Friday, November 27, 2009

ZFS Resilver quirks and how it lies

One of my ZFS-based storage appliance was running low on disk space, and since I made it a three way stripe of mirrored disks, I could take the 6 500GB drives and replace them with 1.5TB drives each in place, with the result a major increase in capacity. Nifty ZFS software RAID feature versus typical hardware RAID setups. Its all good in theory, but resilvering (rebuilding an array pair) after replacing a drive takes quite some time. Even with only about 400GB to rebuild per drive, one sees the resilvering process cover 90% of the rebuild in 12 hours or so, but that last 10% takes another 10-12 hours. I think this has a lot to do with how snapshots or small files hurt ZFS performance, especially when you are close to a full disk. But its all just as guest as to why its slow on the tail end.

The resilver went as planned, replacing one drive after another serially, but taking care to only do one drive of a pair at a time. Near the end, I started to get greedy. With 98% done on one resilver, I detached a drive in another mirrored pair on the same volume, planning on at least placing the new drive into the chassis so I could start the final drive resilver remotely. To my surprise, the resilver restarted from scratch, so I had another 24 hours of delay to go. So, any ZFS drive removals will reset in progress scrubs/resilvers!

I then decided just to go ahead with the second resilver. This is where it got really strange. The two mirrored pairs started to resilver, and the speed was seemingly faster. After 12 hours, both pairs had about 400GB resilvered and the status of the volume indicated it was 100% done and was finishing. Hours later, it was still at 100%, but the resilver counter per drive kept climbing. Finally, after the more typical 24 hours or so, it noted it was completed.

  pool: data
state: ONLINE
scrub: resilver completed after 26h39m with 0 errors on Tue Nov 24 22:33:46 2009

data ONLINE 0 0 0
mirror ONLINE 0 0 0
c2t1d0 ONLINE 0 0 0
c2t0d0 ONLINE 0 0 0
mirror ONLINE 0 0 0
c2t3d0 ONLINE 0 0 0
c2t2d0 ONLINE 0 0 0 783G resilvered
mirror ONLINE 0 0 0
c2t5d0 ONLINE 0 0 0
c2t4d0 ONLINE 0 0 0 781G resilvered

Yes, it looks like at least with this B104+ kernel in NexentaStor, the resilver counters lie. When you have two ongoing resilvers, each counter is nominally the total data resilvered across the whole pool. You'll thus need to wait for double the expected data amount before it completes. Thus, its very important to not reset the system until 100% turns into a "resilver completed..." statement in the status report.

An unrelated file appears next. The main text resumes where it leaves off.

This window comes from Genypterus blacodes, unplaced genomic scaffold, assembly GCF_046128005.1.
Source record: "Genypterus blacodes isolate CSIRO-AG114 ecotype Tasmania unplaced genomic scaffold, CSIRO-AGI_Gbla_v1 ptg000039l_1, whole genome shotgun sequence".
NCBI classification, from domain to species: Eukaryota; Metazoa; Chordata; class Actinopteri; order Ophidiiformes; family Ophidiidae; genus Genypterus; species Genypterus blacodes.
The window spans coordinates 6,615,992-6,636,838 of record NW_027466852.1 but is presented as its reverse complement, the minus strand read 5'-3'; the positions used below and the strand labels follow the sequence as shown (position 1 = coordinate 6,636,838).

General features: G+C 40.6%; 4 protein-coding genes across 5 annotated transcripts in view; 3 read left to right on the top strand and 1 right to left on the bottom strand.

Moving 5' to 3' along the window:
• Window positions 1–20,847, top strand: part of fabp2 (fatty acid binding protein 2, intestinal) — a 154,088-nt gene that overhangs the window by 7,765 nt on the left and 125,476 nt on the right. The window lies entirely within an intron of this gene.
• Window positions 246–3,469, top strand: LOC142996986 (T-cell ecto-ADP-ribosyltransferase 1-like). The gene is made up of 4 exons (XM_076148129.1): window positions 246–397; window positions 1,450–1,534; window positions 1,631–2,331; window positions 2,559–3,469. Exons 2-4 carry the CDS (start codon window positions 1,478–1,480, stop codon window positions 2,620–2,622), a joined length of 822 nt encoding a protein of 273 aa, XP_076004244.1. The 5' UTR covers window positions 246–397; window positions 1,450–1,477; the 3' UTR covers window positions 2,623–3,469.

Tuesday, August 18, 2009

Prepping for Snow Leopard Server and a lesson on backups

We all know that MacOSX 10.6 Server is coming out RSN. All of us who use OpenDirectory are starting to wonder about the pain that will soon endure when upgrading. Here's a few hints to keep in mind.

- Time Machine Backups do not by default restore a good MacOSX Server image. Read all about it here and learn now what will go wrong. Namely, edit the mentioned StdExclusions.plist file to remove /var/log and /var/spool from the exclusion list, and consider recreating your backups from scratch

- If you have ADC membership or otherwise can purchase WWDC 09 videos, acquire Session 622, Moving to Snow Leopard Server. Lots of good stuff there, but I'll suggest a less than perfect but simpler upgrade path

- To upgrade, use Carbon Copy Cloner or the like to make full bootable system copy on an external drive -- likely your time machine disk. At this point, you can also re-enable Time Machine to use the rest of the disk for backups using the corrected excludes list. Obviously, this disk should be far larger in size than what you have used on your OSX Server.

- You might be upgrading to a beefier 64-bit Intel configuration for your OpenDirectory master or just upgrading in place on the old hardware. I recommend using this on new hardware. Take that clone disk and boot off of it on the new box, and then clone yet again to the local disk or array. Now you can do an in place upgrade to 10.6 on non-production hardware, test, etc. Your previous master is now your first replica when you go production. If you upgrade in place, you should first test that the boot disk works as your primary first, but now you do have a full production-worthy backup disk.

- Once you past a certain point in time, I'd remove the backupdbs on that external disk (don't erase it) and reuse it for Time Machine again. You now have a way to revert to 10.5 pre-upgrade or revert to any 10.6 point in time. You should check the exclusions file before commencing Time Machine backups to make sure you are getting the expected full server backup.

- Profit